In order to put the ESP01 into programming mode, you must short-circuit GPIO0 to ground when powering the machine. I did this by adding a removable jumper connection to the ESP01 programmer board as shown in this photo:


You can now easily put the ESP01 into programming mode inserting the jumper and into normal running mode when taking the jumper off.

I tried programming the device first erasing all the flash with esptool, which you can find here:

esptool --port /dev/ttyUSB0 --baud 115200 erase_flash

and then to program it with a micro-python interpreter in file microPython-ESP8266.bin --port /dev/ttyUSB0 --baud 115200 write_flash --flash_size=detect --verify 0 microPython-ESP8266.bin

The micro Python binaries are attached to this page:

Here is a screen dump of the messages sent by during flash-erase and programming:


I had to take the programmer out in order to reset the ESP01 after each command I sent with esptool. This was true for erasing but also when getting the chip id with
esptool chip_id or reading the MAC address with esptool read_mac.

When flashing micropython, first insert the jumper at the back of the programmer and insert the programmer into the PC'S USB slot with the ESP01 connected. Erase the flash as seen in the screen dump above. Take the programmer out of the USB socket, wait a few seconds and then plug it in again. Flash the micropython code as shown above. Take the programmer out again and remove the jumper. Plug the programmer with the ESP01 as piggyback in again.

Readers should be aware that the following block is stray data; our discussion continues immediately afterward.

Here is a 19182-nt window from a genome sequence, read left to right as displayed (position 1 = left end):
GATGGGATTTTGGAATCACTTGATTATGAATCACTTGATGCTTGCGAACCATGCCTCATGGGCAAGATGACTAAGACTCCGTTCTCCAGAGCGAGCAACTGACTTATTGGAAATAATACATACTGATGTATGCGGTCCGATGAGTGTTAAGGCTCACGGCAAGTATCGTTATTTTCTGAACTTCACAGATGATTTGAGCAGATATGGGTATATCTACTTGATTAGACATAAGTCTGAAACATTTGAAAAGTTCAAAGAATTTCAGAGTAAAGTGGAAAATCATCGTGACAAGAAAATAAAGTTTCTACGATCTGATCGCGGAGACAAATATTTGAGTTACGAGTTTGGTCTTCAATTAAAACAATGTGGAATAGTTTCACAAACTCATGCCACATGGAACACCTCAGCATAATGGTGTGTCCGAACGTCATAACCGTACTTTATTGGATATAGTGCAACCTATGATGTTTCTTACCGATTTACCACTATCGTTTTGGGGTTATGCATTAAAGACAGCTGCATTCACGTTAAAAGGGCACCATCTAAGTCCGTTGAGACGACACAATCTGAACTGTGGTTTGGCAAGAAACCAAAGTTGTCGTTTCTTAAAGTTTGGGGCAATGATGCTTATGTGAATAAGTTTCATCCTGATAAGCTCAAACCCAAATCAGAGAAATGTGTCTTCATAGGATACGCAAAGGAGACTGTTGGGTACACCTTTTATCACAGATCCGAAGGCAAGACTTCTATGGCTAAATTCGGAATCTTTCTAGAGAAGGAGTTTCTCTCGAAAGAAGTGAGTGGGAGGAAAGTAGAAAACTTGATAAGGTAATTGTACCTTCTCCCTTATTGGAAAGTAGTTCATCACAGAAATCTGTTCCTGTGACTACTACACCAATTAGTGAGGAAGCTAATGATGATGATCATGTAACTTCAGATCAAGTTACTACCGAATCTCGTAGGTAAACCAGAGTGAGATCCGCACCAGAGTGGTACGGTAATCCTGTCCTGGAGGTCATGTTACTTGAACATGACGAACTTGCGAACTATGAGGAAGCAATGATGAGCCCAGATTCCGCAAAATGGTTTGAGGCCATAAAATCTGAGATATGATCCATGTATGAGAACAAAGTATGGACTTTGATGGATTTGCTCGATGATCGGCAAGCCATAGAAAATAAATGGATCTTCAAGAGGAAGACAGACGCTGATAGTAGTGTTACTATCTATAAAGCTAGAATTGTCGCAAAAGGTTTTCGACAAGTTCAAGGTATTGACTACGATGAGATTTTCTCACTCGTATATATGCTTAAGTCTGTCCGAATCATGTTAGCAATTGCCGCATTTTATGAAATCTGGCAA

Start minicom or another serial terminal emulator and press return. You should get the Python prompt and you can now happily use the newly installed Python interpreter:


To make things even simpler I wrote a Python script that automates the procedure.

This should work for any of the ESP8266 or EPS32 boards (except the ESP01)

espNodeMCU.png esp8266Uno.png
esp32devkit.png esp32uno.png
Just type ./flashMicroPython and watch the magic!

Accessing micro Python on the IoT node

-- Uli Raich - 2019-02-12


Topic attachments
I Attachment History Action Size Date Who Comment
PNGpng eps01progmodif.png r1 manage 117.7 K 2019-02-13 - 14:32 UliRaich  
PNGpng eps01python.png r1 manage 36.0 K 2019-02-13 - 14:28 UliRaich  
PNGpng esp-01pinout.png r1 manage 6.5 K 2019-02-13 - 14:10 UliRaich  
PNGpng esp01dht11.png r1 manage 248.5 K 2019-02-13 - 14:02 UliRaich  
PNGpng esp01ds18b20.png r1 manage 220.2 K 2019-02-13 - 14:02 UliRaich  
PNGpng esp01programmer.png r1 manage 144.0 K 2019-02-13 - 14:14 UliRaich  
PNGpng esp32devkit.png r1 manage 233.4 K 2019-03-02 - 17:29 UliRaich  
PNGpng esp32uno.png r1 manage 188.1 K 2019-03-02 - 17:29 UliRaich  
PNGpng esp8266Uno.png r1 manage 250.5 K 2019-03-02 - 17:29 UliRaich  
PNGpng espNodeMCU.png r1 manage 177.5 K 2019-03-02 - 17:29 UliRaich  
Unknown file formatbin firmware.bin r1 manage 1100.4 K 2019-03-01 - 16:32 UliRaich  
Unknown file formatEXT flashMicroPython r1 manage 5547.1 K 2019-03-14 - 08:36 UliRaich  
Texttxt r1 manage 4.4 K 2019-03-14 - 08:32 UliRaich  
PNGpng flashProgramming.png r1 manage 143.4 K 2019-03-02 - 10:10 UliRaich  
Unknown file formatbin microPython-ESP32.bin r1 manage 1100.4 K 2019-03-02 - 19:39 UliRaich  
Unknown file formatbin microPython-ESP8266.bin r1 manage 575.8 K 2019-03-02 - 19:39 UliRaich  
PNGpng wemosBmp180.png r1 manage 135.9 K 2019-03-14 - 10:09 UliRaich  
PNGpng wemosBuzzer.png r1 manage 101.1 K 2019-03-14 - 09:51 UliRaich  
PNGpng wemosDS18B20.png r1 manage 110.5 K 2019-03-14 - 09:51 UliRaich  
PNGpng wemosOled.png r1 manage 305.4 K 2019-03-14 - 09:51 UliRaich  
PNGpng wemosSht30.png r1 manage 138.0 K 2019-03-14 - 09:51 UliRaich  
Edit | Attach | Watch | Print version | History: r11 < r10 < r9 < r8 < r7 | Backlinks | Raw View | Raw edit | More topic actions
Topic revision: r11 - 2019-05-28 - UliRaich
This site is powered by the TWiki collaboration platform Powered by PerlCopyright © 2008-2019 by the contributing authors. All material on this collaboration platform is the property of the contributing authors.
Ideas, requests, problems regarding TWiki? Send feedback